... Thirdly, while we expect that our estimates of subglacial discharge Q entering the parameterization are accurate (e.g., Langen et al., 2015;Noël et al., 2018), the thermal forcing (TF) is highly simplified and thus less certain, being based on spatial and depth averaging of ocean temperatures over the continental shelf and beyond. Through fjord dynamics and fjord-shelf exchange, thermal forcing at the calving front may differ from that on the continental shelf (e.g., Gladish et al., 2015a) and may differ at adjacent glaciers . There is therefore an urgent need for methods that can translate offshore ocean properties to calving front thermal forcing and a pressing need for sustained oceanographic observations with which to validate these models. ...
Article
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The effect of the North Atlantic Ocean on the Greenland Ice Sheet through submarine melting of Greenland's tidewater glacier calving fronts is thought to be a key driver of widespread glacier retreat, dynamic mass loss and sea level contribution from the ice sheet. Despite its critical importance, problems of process complexity and scale hinder efforts to represent the influence of submarine melting in ice-sheet-scale models. Here we propose parameterizing tidewater glacier terminus position as a simple linear function of submarine melting, with submarine melting in turn estimated as a function of subglacial discharge and ocean temperature. The relationship is tested, calibrated and validated using datasets of terminus position, subglacial discharge and ocean temperature covering the full ice sheet and surrounding ocean from the period 1960–2018. We demonstrate a statistically significant link between multi-decadal tidewater glacier terminus position change and submarine melting and show that the proposed parameterization has predictive power when considering a population of glaciers. An illustrative 21st century projection is considered, suggesting that tidewater glaciers in Greenland will undergo little further retreat in a low-emission RCP2.6 scenario. In contrast, a high-emission RCP8.5 scenario results in a median retreat of 4.2 km, with a quarter of tidewater glaciers experiencing retreat exceeding 10 km. Our study provides a long-term and ice-sheet-wide assessment of the sensitivity of tidewater glaciers to submarine melting and proposes a practical and empirically validated means of incorporating ocean forcing into models of the Greenland ice sheet.
... 2016 (Fig. 6 and Khazendar et al., 2019, and this cold ocean layer should extend across the sill at the mouth of the fjord(Gladish et al., 2015a). A reasonable assumption is that this colder water facilitated more rapid winter freeze up and greater mélange rigidity in the winter of 2016-17, with similar behavior the subsequent winters. ...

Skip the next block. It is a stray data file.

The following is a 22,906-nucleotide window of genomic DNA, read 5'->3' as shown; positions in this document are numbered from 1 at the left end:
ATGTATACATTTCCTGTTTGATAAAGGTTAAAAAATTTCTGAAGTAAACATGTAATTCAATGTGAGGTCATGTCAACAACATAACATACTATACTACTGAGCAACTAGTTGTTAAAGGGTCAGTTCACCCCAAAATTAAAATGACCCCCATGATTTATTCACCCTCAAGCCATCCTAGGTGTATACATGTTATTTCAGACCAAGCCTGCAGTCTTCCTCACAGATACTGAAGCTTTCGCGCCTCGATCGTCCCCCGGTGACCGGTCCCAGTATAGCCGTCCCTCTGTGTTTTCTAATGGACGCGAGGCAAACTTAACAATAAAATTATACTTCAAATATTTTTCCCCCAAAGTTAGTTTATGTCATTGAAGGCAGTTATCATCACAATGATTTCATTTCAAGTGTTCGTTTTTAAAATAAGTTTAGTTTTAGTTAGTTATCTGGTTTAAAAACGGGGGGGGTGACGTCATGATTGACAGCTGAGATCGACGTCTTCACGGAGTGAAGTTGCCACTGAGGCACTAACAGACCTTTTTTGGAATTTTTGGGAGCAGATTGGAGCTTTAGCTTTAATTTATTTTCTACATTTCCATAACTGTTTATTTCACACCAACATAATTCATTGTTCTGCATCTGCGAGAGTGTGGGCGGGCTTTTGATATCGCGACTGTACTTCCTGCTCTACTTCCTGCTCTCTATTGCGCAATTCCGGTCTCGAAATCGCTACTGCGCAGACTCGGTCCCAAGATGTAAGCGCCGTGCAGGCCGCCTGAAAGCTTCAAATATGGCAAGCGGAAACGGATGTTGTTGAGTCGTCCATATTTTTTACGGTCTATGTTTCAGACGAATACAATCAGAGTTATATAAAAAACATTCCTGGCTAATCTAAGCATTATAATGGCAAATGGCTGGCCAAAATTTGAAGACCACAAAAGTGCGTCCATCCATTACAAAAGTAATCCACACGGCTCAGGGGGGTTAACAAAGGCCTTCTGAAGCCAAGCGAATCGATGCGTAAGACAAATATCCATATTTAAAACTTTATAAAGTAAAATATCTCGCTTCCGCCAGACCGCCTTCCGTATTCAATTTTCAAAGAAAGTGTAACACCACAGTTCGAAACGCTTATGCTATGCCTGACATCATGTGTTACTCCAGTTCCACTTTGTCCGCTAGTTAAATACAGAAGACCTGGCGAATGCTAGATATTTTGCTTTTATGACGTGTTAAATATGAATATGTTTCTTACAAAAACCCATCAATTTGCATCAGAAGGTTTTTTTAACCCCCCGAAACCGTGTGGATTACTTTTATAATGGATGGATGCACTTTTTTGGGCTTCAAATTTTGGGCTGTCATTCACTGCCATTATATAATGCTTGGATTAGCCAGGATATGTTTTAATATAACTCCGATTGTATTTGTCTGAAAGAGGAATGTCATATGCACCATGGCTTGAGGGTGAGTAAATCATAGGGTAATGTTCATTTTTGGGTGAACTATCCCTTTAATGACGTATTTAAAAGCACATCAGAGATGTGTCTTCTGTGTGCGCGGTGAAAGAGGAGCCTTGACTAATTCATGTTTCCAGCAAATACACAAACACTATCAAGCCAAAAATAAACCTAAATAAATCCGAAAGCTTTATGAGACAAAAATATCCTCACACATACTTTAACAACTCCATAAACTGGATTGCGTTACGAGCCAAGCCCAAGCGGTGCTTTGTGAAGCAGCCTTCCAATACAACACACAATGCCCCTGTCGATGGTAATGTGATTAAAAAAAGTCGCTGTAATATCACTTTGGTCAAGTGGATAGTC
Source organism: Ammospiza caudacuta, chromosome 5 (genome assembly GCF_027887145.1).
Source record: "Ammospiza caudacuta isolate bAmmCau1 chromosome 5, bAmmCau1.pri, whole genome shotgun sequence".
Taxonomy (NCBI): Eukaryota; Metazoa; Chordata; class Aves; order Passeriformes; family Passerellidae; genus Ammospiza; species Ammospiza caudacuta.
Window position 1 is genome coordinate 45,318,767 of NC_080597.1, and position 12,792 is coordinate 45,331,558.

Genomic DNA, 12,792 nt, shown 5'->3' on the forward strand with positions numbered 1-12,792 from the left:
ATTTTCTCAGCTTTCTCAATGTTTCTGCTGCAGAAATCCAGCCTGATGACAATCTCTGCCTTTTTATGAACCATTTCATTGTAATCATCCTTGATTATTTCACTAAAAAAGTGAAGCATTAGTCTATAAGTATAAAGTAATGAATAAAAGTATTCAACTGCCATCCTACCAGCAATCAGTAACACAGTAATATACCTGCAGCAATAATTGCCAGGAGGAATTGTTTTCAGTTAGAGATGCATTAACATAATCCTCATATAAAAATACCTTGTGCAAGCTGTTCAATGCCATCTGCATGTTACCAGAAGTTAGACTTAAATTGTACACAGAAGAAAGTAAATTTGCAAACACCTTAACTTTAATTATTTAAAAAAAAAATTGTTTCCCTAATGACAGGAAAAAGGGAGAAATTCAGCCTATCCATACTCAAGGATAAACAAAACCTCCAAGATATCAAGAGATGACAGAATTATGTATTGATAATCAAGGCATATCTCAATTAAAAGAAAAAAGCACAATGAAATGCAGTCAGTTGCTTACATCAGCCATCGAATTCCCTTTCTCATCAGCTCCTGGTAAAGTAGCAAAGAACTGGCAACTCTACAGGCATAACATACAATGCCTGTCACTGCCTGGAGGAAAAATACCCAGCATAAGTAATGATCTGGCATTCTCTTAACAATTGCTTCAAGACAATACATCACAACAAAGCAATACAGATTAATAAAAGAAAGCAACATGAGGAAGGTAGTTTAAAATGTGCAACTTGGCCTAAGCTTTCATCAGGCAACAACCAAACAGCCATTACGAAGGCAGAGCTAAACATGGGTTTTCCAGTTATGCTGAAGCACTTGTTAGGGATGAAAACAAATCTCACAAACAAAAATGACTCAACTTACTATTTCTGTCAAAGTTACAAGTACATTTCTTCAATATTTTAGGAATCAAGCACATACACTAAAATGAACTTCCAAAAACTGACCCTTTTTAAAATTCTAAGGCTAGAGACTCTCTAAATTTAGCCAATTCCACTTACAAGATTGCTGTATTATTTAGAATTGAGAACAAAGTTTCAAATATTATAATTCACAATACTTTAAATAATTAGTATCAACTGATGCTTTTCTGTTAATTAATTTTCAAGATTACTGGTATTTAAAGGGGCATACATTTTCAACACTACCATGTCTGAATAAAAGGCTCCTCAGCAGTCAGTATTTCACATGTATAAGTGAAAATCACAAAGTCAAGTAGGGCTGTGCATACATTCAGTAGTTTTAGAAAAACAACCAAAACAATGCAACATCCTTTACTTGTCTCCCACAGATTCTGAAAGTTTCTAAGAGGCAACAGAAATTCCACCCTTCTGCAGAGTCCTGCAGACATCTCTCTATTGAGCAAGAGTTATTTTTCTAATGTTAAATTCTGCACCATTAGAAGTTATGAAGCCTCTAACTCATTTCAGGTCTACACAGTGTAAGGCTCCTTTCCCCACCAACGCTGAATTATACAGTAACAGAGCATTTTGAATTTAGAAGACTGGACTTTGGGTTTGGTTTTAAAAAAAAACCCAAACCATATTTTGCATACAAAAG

Article
Full-text available
The speed of Greenland’s fastest glacier, Jakobshavn Isbrae, has varied substantially since its speedup in the late 1990s. Here we present observations of surface velocity, mélange rigidity, and surface elevation to examine its behaviour over the last decade. Consistent with earlier results, we find a pronounced cycle of summer speedup and thinning followed by winter slowdown and thickening. There were extended periods of rigid mélange in the winters of 2016–17 and 2017–18, concurrent with terminus advances ~ 6 km farther than in the several winters prior. These terminus advances to shallower depths caused slowdowns, leading to substantial thickening, as has been noted elsewhere. The extended periods of rigid mélange coincide well with a period of cooler waters in Disko Bay. Thus, along with the relative timing of the seasonal slowdown, our results suggest that the ocean’s dominant influence on Jakobshavn Isbrae is through its effect on winter mélange rigidity, rather than summer submarine melting. The elevation time series also reveals that in summers when the area upstream of the terminus approaches flotation, large surface depressions can form, which eventually become the detachment points for major calving events. It appears that as elevations near flotation, basal crevasses can form, which initiates a necking process that forms the depressions. The elevation data also show that steep cliffs often evolve into short floating extensions, rather than collapsing catastrophically due to brittle failure. Finally, summer 2019 speeds are slightly faster than the prior two summers, leaving it unclear whether the slowdown is ending.
... SW are a mixture of IIW and fresher, warmer waters originating from local freshwater 15 sources and warmed by summer atmospheric forcing. IIW originates from Arctic Waters observed in Disko and Baffin Bays (Gladish et al., 2015b) that enter SF after crossing sills at the mouth of JI fjord (Schumann et al., 2012), the confluence of JI fjord and Tasiussaq fjord (Gladish et al., 2015a), and the mouth of SF (Fig. 1). These summer fjord waters are observed in the outer SF by a set of far-field CTD profiles taken near 20 the fjord mouth more than 10 km from the SS terminus (triangles in Fig. 7a). ...
Article